Remote possibilities: cloud computing isn't just about delivering the same old systems, albeit from a distant supplier. It also enables you to do things you couldn't do before.
"The prevailing thought about cloud is that it allows companies to get to IT services faster, more reliably and at a fraction of the cost," says Greg Johnsen, chief marketing officer of US-owned logistics and supply chain system supplier GT Nexus. "But the real advantage is that it transforms the way companies communicate."
"Cloud is low-risk, it's fast to deploy and offers a quick return on investment," says Peter Grant, chief executive officer of CloudApps, a small UK firm developing systems that help firms measure and expand their sustainability efforts. "That's how it started out, but now it's just getting better and better."
Johnsen and Grant both see the cloud as rather more than just a place to do the kind of business you've always done, but more efficiently. They say cloud is disruptive technology--a whole new way of doing business. In 10 years' time, maybe sooner, it will be the default way of delivering and using software systems of the kind we'd recognise today; but it also opens up new applications.
Cloud computing is the term now universally used to describe systems where software is deployed remotely from the user, usually in a vast data centre with a lot of computing power, rather than locally on the desktop. Users access the system via the internet in terms of inputting data, asking for tasks to be done and collecting results for local analysis.
The advantages are speed, size, resource allocation, and usually cost. Big cloud-based systems crunch their way through data-heavy work much faster than your desktop PC can manage; companies and individuals don't need expensive servers to run heavy programs on; local PCs are freed up to work on detailed projects of greater creativity; and there are new models for payment so you rent access to systems you couldn't buy.
In addition, cloud means responsibility for updating systems to the latest version passes to the software supplier or the platform host: the days when individual machines had to be updated to version 6.74 are over, as are the communication difficulties between local machines with subtly different versions of the same software.
For the moment, the big names in mainstream engineering software are getting their heads around fundamental cloud advantages. Autodesk has been, perhaps, the most wholehearted in cloud deployment: it has launched many of its systems in cloud form under the heading of "Autodesk 360".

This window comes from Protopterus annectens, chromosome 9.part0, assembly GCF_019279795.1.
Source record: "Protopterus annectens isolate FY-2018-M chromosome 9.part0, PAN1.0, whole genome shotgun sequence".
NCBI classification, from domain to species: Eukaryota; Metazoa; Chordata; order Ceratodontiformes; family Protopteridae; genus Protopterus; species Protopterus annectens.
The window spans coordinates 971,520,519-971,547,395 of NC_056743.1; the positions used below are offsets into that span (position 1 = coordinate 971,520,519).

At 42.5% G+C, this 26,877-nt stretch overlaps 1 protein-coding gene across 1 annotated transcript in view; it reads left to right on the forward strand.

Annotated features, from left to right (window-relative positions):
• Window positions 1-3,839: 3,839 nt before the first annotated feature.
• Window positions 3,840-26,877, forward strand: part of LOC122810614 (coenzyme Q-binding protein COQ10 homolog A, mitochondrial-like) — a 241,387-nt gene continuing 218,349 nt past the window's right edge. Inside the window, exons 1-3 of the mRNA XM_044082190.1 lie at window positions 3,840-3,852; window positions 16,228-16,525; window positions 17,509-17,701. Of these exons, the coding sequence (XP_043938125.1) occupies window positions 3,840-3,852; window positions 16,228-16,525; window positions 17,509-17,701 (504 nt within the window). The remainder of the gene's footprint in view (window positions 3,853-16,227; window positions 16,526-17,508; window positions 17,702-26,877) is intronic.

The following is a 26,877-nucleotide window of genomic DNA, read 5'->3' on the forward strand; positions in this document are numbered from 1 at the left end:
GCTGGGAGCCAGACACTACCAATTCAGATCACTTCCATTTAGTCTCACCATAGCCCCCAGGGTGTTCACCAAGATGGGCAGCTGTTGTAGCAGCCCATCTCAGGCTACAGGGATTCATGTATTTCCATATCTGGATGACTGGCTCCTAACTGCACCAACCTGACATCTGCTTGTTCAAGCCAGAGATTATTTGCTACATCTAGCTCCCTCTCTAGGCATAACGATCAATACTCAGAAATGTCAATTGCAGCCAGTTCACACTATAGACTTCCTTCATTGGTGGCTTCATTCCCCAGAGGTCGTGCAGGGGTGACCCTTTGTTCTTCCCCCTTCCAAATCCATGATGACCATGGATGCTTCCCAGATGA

The move has enabled it to advance on two fronts. It has, for the first time, gone into the product lifecycle management (PLM) market --it was pretty scathing about other people's efforts before--with a cloud system it believes will appeal to users deterred by the cost and complexity of deploying earlier systems on their own local machines.
And it's just launched Simulation 360, which puts its full range of simulation systems within reach of users with limited local computing power. "It means our customers can do things they couldn't before," says Erwin Burth, Autodesk's European head of simulation sales.
Aside from bringing new people in to use simulation tools, Burth sees other distinct benefits from cloud deployment.
"We've had a lot of barriers in terms of cost, hardware, time and the skills needed to do it," he says. "So simulation today has been largely used by specialists: often people sitting in larger organisations in a simulation department, where what they do is basically to validate a design after it has more or less been completed."
The new way of accessing systems, he believes, opens up "simulation-driven design". He says: "If a concept designer or engineer has access early on, they can benchmark design alternatives and then make an informed decision. It also means we're moving away from a 'product' type of thinking, where we have different simulation tools for, say, mechanical design and flow to a more seamless way of working."
Autodesk has quietly gone around buying up specialist suppliers in recent years, so past fears that CAD-related simulation was, perforce, lightweight stuff no longer apply.
But if users can now get a different experience, then cloud is also making a difference to Autodesk's own business model. Where CAD and previous simulation systems were sold through licences and subscriptions, cloud services are bought by "a term-based model" in which the users pay for time or access. Pay-as-you-go tends to be cheaper for users and offers a new way of working for the suppliers.
Burth reckons cloud will become the default model for delivering complex and heavyweight engineering software, but with caveats: CAD is still mainly a desktop function, and in some companies internet access is restricted due to security concerns or habit.
But that's not the only potential development. Companies in other parts of software are demonstrating that cloud not only changes the mechanisms in existing types of systems, but also creates new things that couldn't be done before.
As with PLM, cloud is good at drawing together disparate data from many sources and enabling new things to be done with it. Cloud handles "big data" issues: not only more data from single sources, but also data coming from many places.